Note to Reporters: A photo of Nathaniel Riggs is available at http://col.st/aqQ9A.
A Colorado State University faculty member was involved in a new study showing that teens who use e-cigarettes are more likely to start smoking combustible types of tobacco products, like cigarettes, cigars and hookah.
Nathaniel Riggs, an associate professor in the Department of Human Development and Family Studies, co-authored a paper about the study that appeared on Aug. 18 in the Journal of the American Medical Association.
That study, “Association of Electronic Cigarette Use With Initiation of Combustible Tobacco Product Smoking in Early Adolescence,” focused on 2,530 14-year-old students at 10 public high schools in Los Angeles who had never tried combustible tobacco. The researchers separated the students into two groups: 222 who acknowledged using e-cigarettes in the past and 2,308 who said they’d never tried them. Six months later, about 31 percent of the group that had reported using e-cigarettes said they had used a combustible tobacco product, while only 8 percent of the non-users had tried combustible tobacco.
“Sure enough, the kids who had used e-cigarettes were more likely to start using combustible tobacco,” said Riggs, a co-investigator who collaborated on the research design and data analysis for the project. “Results provide support for the hypothesis that e-cigarettes can be a stepping stone to combustible tobacco use.”
Riggs said that while the use of e-cigarettes in Colorado is sometimes overshadowed by the legalization of marijuana, they represent an emerging public health concern.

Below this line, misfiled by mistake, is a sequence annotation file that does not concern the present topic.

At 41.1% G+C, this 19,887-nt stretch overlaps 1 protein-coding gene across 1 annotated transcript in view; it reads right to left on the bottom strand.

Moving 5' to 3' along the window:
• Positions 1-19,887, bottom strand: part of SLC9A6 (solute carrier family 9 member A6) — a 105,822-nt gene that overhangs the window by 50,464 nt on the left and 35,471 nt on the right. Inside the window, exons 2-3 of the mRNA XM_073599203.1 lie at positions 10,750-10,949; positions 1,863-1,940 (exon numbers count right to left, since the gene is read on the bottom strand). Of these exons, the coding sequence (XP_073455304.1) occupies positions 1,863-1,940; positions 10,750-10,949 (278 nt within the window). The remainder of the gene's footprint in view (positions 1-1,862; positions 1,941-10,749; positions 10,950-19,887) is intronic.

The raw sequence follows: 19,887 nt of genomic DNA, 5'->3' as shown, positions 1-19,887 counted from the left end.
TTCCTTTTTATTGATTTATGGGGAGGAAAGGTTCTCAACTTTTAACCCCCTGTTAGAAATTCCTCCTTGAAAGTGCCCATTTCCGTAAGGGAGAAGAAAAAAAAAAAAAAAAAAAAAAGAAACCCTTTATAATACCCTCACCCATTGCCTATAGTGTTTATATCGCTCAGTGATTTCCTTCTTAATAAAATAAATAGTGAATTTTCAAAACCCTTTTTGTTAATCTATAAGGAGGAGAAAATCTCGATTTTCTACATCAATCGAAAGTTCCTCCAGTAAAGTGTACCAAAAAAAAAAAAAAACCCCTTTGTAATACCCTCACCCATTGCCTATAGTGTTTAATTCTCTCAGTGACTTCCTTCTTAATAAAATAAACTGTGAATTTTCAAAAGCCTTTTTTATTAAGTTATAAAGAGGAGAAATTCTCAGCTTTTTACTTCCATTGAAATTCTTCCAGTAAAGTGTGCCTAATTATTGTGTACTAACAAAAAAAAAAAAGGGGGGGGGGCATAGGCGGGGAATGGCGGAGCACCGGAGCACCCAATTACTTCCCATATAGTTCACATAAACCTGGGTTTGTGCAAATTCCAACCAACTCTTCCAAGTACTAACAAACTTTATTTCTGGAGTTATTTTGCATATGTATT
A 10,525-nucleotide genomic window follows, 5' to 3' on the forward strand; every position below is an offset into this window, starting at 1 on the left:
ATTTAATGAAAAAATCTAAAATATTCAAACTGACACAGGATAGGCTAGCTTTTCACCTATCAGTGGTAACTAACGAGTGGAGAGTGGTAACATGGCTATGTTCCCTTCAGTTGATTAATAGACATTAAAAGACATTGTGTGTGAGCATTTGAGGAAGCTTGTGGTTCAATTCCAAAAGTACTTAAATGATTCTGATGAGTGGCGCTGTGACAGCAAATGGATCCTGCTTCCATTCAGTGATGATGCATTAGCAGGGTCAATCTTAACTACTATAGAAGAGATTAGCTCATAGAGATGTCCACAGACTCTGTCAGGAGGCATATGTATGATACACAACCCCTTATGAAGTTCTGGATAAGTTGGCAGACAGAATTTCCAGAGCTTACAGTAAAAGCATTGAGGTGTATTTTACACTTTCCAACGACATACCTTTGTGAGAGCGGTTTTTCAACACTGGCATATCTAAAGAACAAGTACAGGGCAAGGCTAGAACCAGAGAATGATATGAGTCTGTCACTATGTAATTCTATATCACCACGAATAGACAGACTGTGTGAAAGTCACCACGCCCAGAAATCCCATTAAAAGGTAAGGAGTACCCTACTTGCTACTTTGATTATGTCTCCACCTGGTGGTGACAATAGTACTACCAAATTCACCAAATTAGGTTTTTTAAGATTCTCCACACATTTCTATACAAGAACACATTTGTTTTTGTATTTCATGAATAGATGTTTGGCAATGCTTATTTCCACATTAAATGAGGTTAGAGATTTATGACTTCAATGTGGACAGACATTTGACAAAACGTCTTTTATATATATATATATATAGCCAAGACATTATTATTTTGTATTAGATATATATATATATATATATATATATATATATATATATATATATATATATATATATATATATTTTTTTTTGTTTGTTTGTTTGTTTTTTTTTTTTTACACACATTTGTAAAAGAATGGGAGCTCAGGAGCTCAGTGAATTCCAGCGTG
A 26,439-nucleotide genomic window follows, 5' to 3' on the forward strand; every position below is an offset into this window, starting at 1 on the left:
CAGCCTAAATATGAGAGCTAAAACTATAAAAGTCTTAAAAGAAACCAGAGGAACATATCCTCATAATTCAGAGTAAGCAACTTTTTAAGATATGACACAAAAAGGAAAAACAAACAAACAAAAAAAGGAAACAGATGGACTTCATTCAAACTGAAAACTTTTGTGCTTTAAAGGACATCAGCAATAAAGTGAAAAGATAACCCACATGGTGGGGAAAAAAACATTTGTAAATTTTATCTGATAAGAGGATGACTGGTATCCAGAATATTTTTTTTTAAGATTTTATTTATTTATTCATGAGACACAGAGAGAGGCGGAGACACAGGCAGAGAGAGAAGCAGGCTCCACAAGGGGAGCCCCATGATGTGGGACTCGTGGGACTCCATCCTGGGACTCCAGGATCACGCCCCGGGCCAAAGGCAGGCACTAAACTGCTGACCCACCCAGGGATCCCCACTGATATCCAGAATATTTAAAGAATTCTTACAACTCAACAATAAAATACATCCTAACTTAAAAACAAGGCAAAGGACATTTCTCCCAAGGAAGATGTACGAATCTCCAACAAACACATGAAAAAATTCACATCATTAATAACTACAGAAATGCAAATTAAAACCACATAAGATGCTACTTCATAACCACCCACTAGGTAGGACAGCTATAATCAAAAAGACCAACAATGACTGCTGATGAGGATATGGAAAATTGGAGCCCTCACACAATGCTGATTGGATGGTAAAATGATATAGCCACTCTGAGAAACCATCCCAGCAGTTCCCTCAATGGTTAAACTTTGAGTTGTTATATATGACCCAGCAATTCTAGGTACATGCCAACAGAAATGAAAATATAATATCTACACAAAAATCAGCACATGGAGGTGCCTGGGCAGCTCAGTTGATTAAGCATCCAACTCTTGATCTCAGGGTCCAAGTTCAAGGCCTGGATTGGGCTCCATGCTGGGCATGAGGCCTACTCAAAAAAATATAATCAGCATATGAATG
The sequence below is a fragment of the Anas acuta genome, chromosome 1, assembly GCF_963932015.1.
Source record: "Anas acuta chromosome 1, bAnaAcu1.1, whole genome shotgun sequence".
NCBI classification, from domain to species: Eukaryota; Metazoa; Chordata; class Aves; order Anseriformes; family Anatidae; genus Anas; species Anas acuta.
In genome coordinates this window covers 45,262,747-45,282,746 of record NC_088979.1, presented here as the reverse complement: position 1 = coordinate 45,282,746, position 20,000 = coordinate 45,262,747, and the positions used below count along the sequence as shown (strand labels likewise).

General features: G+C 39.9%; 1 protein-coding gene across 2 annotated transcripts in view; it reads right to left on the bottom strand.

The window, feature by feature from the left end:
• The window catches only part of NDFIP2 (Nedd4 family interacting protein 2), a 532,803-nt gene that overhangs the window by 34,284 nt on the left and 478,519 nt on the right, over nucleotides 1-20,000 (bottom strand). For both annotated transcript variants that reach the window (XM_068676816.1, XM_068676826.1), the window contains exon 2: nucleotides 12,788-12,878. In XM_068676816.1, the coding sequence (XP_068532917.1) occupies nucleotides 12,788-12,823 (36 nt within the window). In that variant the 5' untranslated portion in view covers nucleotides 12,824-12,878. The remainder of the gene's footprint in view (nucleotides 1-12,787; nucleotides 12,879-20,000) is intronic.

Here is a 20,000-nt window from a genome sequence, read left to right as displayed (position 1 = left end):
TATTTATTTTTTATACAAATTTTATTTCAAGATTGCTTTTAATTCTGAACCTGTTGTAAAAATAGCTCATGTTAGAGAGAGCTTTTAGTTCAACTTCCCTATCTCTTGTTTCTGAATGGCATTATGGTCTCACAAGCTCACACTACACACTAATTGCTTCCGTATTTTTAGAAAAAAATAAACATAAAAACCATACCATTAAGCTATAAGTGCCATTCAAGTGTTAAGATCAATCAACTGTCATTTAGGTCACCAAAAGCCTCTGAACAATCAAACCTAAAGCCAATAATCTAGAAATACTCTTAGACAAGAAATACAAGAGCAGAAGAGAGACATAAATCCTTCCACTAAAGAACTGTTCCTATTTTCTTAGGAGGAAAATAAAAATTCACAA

“The perception is that e-cigarettes are less harmful because they contain fewer known carcinogens,” he said. “But they still contain nicotine, the addictive chemical which contributes to dependence. We are particularly concerned with adolescent nicotine use because the adolescent brain appears to be more susceptible to addiction than the adult brain.”
Exacerbating the problems with the growing popularity of e-cigarettes is that they can be flavored, making them even more appealing to youth.
Riggs, whose research expertise is in understanding adolescent brain development and its role in risk-taking behavior, said the study does not definitively mean that e-cigarettes caused the kids to start smoking, because other factors could be involved. But it’s a strong indication that e-cigarettes can act as a gateway.
He said one logical next step for the researchers is to examine the causal pathways linking e-cigarette use to combustible tobacco use.
“What is it about these youth, or their environments, that makes them more likely to transition to combustible use?” he asked.
The study was part of a larger project called the Health and Happiness Study, a five-year $3.5 million research grant funded by the National Institute of Drug Abuse. The principal investigator on the study was Adam Leventhal of the Department of Preventive Medicine at the University of Southern California.
The Department of Human Development and Family Studies is in CSU’s College of Health and Human Sciences.